Embracing Changes to the Clinical Research Workforce
Chapter 1: Setting the Scene
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Hi, everyone and welcome back to the “Advarra in Conversations With…” podcast. Today we’re going to be touching on the very important and timely topic of workforce challenges in the clinical research industry.
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I’m Wendy Tate, director of advanced analytics and research optimization at Advarra, and I’m joined by David Vulcano. David thanks for joining us today, why don’t you introduce yourself?
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Sure! Hey thanks for having me Wendy, I appreciate it. So, I’m David Vulcano my day job or my Clark Kent job, so to speak, is, as the Vice President of clinical research compliance and integrity, for HCA healthcare.
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But at night or evenings and what not I get to take off my Clark Kent glasses put on my Superman Cape, so to speak, and be the honorary president for the society of clinical research sites. So SCRS is the Trade Association for clinical research sites, they have about 9500 sites across 47 different countries and that’s what a lot of the topics of conversation today will come up from what the sites are experiencing around the globe.
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We got to touch base briefly actually at the SCRS oncology conference that just happened a couple of weeks ago, and workplace and workforce management was definitely a hot topic there. So why don’t you start there and kind of give us a give us an overall feeling of the impact of the great resignation, the great reshuffle.
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You know there’s been a lot of turnovers at the site side, especially at the patient or subject facing position of clinical research coordinators.
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You know, probably about seven or eight months or so ago, this kind of started and the trend just seems to be escalating so a lot of the SCRS Member sites and even non-Member sites are talking about that the CRC turnover is two to three times what it used to be and a lot of that is Just your overall stuff of the great resignation, “just want to exit the workforce.”
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or “hey I have better work at home from options” which work from home as a research coordinator is kind of difficult so there’s been. You called it the great resignation great reshuffling some people call it the great poaching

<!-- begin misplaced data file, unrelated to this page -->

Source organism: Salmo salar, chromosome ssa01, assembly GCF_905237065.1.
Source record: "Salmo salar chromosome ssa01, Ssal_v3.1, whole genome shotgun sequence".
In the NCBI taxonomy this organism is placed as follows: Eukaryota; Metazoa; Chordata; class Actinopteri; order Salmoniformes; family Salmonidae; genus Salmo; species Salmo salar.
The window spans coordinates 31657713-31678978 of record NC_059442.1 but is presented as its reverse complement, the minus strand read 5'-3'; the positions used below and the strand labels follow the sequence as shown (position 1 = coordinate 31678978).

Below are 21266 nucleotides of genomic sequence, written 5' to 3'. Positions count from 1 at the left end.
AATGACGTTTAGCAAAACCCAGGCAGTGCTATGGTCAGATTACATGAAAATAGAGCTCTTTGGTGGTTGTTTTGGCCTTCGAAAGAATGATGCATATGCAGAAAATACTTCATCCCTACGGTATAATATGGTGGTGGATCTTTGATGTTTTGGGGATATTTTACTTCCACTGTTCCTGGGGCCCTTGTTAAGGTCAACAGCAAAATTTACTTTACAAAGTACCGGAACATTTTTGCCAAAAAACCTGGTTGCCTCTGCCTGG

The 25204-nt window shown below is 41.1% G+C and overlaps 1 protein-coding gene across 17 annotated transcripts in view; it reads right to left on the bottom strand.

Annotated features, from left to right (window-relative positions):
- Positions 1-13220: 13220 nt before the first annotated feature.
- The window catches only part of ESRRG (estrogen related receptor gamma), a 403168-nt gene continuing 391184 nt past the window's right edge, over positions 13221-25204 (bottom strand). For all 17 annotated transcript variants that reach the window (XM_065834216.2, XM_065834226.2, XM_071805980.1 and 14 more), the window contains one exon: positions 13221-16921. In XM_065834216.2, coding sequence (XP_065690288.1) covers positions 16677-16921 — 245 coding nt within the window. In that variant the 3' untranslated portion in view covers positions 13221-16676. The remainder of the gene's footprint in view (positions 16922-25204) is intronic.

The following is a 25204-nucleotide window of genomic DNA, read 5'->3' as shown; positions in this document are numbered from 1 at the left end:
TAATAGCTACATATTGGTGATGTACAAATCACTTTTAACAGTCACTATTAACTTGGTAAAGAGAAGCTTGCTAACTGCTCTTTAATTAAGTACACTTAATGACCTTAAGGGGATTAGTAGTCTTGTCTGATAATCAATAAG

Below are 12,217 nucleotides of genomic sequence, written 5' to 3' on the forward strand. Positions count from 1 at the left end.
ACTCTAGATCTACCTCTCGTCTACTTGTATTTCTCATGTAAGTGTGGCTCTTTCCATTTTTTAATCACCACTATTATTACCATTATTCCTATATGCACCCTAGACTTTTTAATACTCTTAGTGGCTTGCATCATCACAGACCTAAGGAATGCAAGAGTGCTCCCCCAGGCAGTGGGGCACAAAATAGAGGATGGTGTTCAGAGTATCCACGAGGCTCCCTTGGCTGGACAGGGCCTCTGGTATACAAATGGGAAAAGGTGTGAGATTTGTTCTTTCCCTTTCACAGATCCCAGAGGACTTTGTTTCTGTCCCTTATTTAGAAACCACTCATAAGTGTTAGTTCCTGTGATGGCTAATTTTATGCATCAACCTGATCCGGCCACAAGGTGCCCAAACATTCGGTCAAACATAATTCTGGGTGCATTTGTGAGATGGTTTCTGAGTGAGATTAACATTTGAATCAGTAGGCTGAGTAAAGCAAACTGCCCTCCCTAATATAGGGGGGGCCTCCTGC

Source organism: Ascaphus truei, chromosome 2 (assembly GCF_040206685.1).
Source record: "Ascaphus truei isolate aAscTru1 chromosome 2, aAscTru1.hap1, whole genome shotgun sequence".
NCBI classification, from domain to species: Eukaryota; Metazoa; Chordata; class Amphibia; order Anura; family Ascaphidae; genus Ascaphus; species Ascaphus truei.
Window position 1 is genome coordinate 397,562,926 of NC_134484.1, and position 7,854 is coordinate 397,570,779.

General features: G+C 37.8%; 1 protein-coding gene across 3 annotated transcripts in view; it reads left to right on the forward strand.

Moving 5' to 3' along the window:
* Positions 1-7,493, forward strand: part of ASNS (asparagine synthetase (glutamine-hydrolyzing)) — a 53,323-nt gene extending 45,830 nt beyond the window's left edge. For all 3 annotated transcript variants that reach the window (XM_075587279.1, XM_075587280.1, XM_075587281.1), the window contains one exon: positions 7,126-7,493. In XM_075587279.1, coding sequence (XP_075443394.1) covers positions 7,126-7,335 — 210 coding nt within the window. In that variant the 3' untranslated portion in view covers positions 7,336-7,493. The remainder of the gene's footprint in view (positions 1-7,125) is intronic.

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Because a lot of the research coordinators are getting recruited by the CROs and the sponsors to be monitors.
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But hospital systems are doing the same thing, and my hospital system that I work with is no different you know we have NICU nurses, emergency room nurses, ICU nurses that are exiting the workforce for other options or exiting that role.
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And many research professionals are nurses, so you know they’re getting lured by large sign on bonuses, double the salary, work from home, refer a friend bonus and things like that and a lot of site managers are complaining that they’re not even giving two weeks’ notice anymore, a lot of these folks it’s “hey it’s a $10,000 startup bonus if you’d start tomorrow”
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So, you know, instead of giving two weeks to try to transition it’s a phone call of “hey, I’m not coming tomorrow” so yeah it’s been a significant challenge for sites that we’re trying to work together with our sponsors yarrow and other solution provider colleagues to figure out, how can we get through this time.
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yeah and I can imagine you know with those types of challenges just it’s greatly impacting the clinical trial itself, which then of course impact sponsors and CROs.
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So, what are some of the short-term solutions that you guys are trying and working on or you’re seeing in the industry, either coming from sites coming from sponsors or CROs to maintain continuity in this in the clinical research? I mean we have data integrity to worry about, we obviously have participant safety at top of mind So how are we dealing with this in the short term?
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Right, right well you know we at SCRS we heard a lot of the voice of the sites coming through this and
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We decided that two deliverables were due. The first was an open letter to our sponsor and CRO colleagues, just saying hey, this is what happens when we lose a coordinator. And yeah we don’t want to shackle our coordinators to their desks, you know we endorse them getting a career path and to the extent we don’t have career path for them.